A survey conducted by the Pew Research Center in 39 nations, regarding attitudes about the state of the economy in the respondents’ respective countries, yielded interesting results.
Respondents in emerging economies are the most optimistic. A median of 53% believe their economy is doing well, specially in China and Malaysia. In contrast, respondents in developed economies are the most pessimistic. A median of only 24% say their economy is doing well. European nations such as Greece, Italy, Spain, and France are the most pessimistic of all.
In the case of developing economies, some are somewhat optimistic (Philippines and Bolivia), and other not so much (Tunisia and Lebanon).
According to this map published by the Washington Post, there are more people living within the lighted circle than there are outside of it.
The countries inside this circle are China, Mongolia, India, Indonesia, Bangladesh, Japan, South Korea, North Korea, Philippines, Vietnam, Thailand, Burma, Bhutan, Nepal, Malaysia, Taiwan, Sri Lanka, Cambodia, and Laos. The total population of those countries combined is an estimated 3.6 billion, about 51% of the total world population.
A survey conducted by two Swedish economists asked respondents in 80 countries what kind of people they would not like as neighbors, to which many replied “people of a different race”.
The results from that survey are displayed in this map published by the Washington Post. According to the survey, people in English-speaking, Scandinavian, and Latin American countries are the most racially tolerant, with the exception of Venezuela. South Africa shows to be a tolerant country, while the attitudes in Europe show a lot of variation. People in countries such as France, Turkey, India, Jordan, Saudi Arabia, Egypt, Nigeria, South Korea, and Indonesia are the least racially tolerant.
Commodities are raw materials essential for the production of more complex products. Commodities fall into three large categories: agricultural, energy, and metals.
According to this visualization, emerging economies (Brazil, Russia, India Indonesia, China, South Africa, etc.) have the largest reserves of certain key energy and metal commodities such as oil, coal, copper, cobalt, iron ore, molybdenum, nickel, zinc, and aluminum.
Mint.com tracked how much its users spend on gasoline in one month, and how many times they visit the pump in the same period across the United States.
On average, Americans spend $177 on gas in single month, making an average of 6 visits to the pump, and spending an average of $32 in each transaction.
San Jose (California) stands out as the city where Mint users spend the most on gas, an average of $216 in a single month. Other cities where Mint users spend a lot on gas include Birmingham (Alabama), Jacksonville (Florida), Phoenix (Arizona), and Charlotte (North Carolina) to name a few. In contrast, in cities like New York, Brooklyn (New York), and Washington D.C., which have a good public transportation system, the gas bill is between $102 and $112 per month.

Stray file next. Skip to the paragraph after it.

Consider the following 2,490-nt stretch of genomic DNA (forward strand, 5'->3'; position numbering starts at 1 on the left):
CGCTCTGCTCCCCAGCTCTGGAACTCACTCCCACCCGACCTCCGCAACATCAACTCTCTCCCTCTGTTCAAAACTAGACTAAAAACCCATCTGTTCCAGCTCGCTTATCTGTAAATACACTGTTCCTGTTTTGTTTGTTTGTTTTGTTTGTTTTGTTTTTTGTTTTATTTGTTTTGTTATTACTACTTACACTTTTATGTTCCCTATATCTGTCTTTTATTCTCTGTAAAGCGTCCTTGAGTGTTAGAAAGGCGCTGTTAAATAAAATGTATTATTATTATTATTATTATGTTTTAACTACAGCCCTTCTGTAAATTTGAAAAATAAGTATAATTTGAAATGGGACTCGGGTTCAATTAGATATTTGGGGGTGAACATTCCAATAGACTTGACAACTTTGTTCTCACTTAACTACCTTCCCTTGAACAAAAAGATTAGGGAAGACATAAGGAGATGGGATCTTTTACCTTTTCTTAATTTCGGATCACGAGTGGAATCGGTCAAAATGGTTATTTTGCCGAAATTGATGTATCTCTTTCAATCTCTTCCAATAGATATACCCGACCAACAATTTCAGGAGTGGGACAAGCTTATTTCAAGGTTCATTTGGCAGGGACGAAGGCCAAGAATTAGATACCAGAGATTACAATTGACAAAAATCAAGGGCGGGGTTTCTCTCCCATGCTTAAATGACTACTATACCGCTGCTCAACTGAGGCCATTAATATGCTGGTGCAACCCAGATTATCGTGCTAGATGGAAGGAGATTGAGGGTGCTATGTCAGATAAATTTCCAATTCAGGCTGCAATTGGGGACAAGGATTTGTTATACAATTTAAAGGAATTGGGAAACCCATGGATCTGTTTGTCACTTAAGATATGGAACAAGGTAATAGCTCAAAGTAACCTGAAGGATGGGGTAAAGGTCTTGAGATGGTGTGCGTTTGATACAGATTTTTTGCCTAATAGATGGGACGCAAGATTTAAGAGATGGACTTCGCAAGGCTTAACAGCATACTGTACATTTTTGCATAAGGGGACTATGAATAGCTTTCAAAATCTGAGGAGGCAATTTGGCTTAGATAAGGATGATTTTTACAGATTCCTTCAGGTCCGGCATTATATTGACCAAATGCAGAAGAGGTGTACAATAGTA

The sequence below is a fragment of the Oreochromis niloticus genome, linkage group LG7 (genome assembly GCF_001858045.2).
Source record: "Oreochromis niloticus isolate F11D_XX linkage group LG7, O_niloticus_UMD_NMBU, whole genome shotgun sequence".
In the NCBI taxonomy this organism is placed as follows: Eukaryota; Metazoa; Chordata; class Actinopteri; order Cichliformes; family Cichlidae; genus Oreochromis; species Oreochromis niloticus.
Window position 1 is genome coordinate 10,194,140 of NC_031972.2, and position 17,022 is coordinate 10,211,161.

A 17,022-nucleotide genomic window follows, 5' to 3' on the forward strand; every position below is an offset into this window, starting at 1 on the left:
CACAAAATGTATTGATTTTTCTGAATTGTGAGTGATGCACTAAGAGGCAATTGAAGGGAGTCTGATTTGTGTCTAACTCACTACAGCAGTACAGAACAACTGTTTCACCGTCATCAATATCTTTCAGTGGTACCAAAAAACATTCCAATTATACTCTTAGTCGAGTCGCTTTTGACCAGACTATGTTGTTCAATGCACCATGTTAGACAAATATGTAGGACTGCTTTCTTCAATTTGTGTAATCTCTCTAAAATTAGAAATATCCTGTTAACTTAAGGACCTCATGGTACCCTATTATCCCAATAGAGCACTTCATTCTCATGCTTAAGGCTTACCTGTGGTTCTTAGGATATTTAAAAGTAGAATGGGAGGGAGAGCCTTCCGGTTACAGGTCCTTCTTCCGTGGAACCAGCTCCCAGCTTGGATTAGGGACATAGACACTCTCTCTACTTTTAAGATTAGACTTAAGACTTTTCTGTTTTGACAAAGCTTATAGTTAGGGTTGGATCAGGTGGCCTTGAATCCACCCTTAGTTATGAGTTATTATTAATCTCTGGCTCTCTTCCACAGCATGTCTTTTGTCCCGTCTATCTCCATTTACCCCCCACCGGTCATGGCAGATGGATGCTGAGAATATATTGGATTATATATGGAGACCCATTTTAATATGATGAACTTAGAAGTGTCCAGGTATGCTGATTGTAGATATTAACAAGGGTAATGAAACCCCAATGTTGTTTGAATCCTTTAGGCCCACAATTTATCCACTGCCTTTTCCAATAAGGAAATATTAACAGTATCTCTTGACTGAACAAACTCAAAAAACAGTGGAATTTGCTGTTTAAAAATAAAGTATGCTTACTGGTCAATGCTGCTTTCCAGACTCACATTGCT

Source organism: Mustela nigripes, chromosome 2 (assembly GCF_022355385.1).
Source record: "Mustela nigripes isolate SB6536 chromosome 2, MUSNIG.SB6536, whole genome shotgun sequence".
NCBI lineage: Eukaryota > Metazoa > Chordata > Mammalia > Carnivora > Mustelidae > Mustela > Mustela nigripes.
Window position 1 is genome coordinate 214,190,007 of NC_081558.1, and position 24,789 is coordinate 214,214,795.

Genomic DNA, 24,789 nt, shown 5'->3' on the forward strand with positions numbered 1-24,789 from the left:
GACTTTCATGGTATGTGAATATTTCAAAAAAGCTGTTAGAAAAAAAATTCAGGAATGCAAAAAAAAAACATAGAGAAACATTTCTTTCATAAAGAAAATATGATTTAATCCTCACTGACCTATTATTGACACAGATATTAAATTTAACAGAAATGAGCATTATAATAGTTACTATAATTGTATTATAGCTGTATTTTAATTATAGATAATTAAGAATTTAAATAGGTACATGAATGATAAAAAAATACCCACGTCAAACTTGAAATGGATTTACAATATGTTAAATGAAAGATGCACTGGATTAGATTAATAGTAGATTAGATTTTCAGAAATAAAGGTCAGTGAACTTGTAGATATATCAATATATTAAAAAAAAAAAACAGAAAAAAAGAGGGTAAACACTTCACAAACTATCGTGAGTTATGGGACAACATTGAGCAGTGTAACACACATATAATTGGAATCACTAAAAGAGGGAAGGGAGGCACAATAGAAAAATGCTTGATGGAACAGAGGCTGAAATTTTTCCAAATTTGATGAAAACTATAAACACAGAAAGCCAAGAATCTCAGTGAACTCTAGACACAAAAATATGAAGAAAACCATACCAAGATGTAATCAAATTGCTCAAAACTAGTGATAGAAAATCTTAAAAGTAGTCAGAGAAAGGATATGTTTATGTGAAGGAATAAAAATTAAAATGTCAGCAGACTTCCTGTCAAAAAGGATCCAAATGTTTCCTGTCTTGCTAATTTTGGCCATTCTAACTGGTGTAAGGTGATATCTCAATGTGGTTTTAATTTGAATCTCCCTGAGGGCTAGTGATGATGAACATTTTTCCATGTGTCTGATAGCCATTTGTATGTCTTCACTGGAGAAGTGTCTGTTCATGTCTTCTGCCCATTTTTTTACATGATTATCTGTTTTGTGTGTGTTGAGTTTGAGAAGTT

Every day finished goods and commodities are transported by sea in shipping containers from one port to another across the globe. Standard shipping containers measure 20 feet long by eight feet wide, hence they receive the name of “Twenty-foot Equivalent Units” or TEUs.
The largest port in the world is in Shanghai (China) which saw a volume of 31.74 million TEUs of cargo freight passing through its port in 2011. Shanghai is followed by Singapore (Singapore) which saw a volume of 29.94 million TEUs passing through its port for the same year. Singapore is followed by Hong Kong, Shenzhen (China), Busan (South Korea), Ningbo, Guangzhou, and Qingdao (China), Dubai Ports (United Arab Emirates), and Rotterdam (Netherlands), all in the top ten.
MIT economists Abhijit V. Banerjee and Esther Duflo, conducted surveys in developing nations to see which countries survive on a few dollars per day. The cities or countries where people are known to live on meager dollar amounts on a daily bases are not that surprising, but the percentage of the population living under these conditions is.
In Udaipur and Hyderabad (India) a staggering 94% of the population survive on $2 or less per day. In Bangladesh, 69.4% go on $2 or less per day. In Ghana, 67.7% survive on $2 or less per day. In Guatemala, 64.8% of the population survive on $2 or less per day.
Oil reserves are the amount of oil that can be technically and economically recovered from the ground.
Nations with the world’s largest oil reserves include Saudi Arabia, Venezuela, Iran, Iraq, Kuwait, United Arab Emirates, Russia, and Libya. Saudi Arabia, holds an approximate 234.5 billion barrels of oil reserves, and it has the largest market share for oil production after Russia. Saudi Arabia is followed by Venezuela, with an estimated 211.0 billion barrels of oil reserves, although its current oil production market share is only 3.2%.
By comparison, the United States has an estimated 30.9 billion barrels in oil reserves, and 8.7% market share in oil production.
This map shows drought severity, measured as the product of the average length of a drought occurrence and how dry it was the drought. This visualization is based on data collected for the period between 1901 and 2008.
The red areas in the map show the regions most severely affected by droughts. The northern region of the African continent stands out as the largest area being affected by severe droughts. Southwestern Africa (Namibia and Botswana) has also been severely affected by droughts in the same period.
Some areas in the Andean region in South America (Ecuador, Peru, Bolivia, Chile and Argentina) have also suffered the effects of severe droughts during the past century.
Parts of Australia and Russia have also been affected by extreme drought conditions.